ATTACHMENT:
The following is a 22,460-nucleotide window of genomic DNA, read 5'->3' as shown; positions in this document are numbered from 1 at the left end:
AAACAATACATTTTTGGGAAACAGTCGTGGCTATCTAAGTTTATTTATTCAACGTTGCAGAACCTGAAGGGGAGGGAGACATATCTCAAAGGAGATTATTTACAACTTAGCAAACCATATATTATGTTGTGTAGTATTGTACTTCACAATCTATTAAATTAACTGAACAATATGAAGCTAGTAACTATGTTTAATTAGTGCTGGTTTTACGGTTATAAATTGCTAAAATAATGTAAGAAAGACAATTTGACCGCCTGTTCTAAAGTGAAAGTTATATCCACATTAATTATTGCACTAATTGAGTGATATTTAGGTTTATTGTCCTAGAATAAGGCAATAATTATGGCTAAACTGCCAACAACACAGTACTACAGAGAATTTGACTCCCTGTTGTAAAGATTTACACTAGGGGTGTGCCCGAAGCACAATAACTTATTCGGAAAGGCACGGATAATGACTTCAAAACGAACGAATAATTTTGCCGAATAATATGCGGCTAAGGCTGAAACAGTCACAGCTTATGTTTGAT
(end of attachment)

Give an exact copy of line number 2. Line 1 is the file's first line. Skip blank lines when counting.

AAACAATACATTTTTGGGAAACAGTCGTGGCTATCTAAGTTTATTTATTCAACGTTGCAGAACCTGAAGGGGAGGGAGACATATCTCAAAGGAGATTATTTACAACTTAGCAAACCATATATTATGTTGTGTAGTATTGTACTTCACAATCTATTAAATTAACTGAACAATATGAAGCTAGTAACTATGTTTAATTAGTGCTGGTTTTACGGTTATAAATTGCTAAAATAATGTAAGAAAGACAATTTGACCGCCTGTTCTAAAGTGAAAGTTATATCCACATTAATTATTGCACTAATTGAGTGATATTTAGGTTTATTGTCCTAGAATAAGGCAATAATTATGGCTAAACTGCCAACAACACAGTACTACAGAGAATTTGACTCCCTGTTGTAAAGATTTACACTAGGGGTGTGCCCGAAGCACAATAACTTATTCGGAAAGGCACGGATAATGACTTCAAAACGAACGAATAATTTTGCCGAATAATATGCGGCTAAGGCTGAAACAGTCACAGCTTATGTTTGAT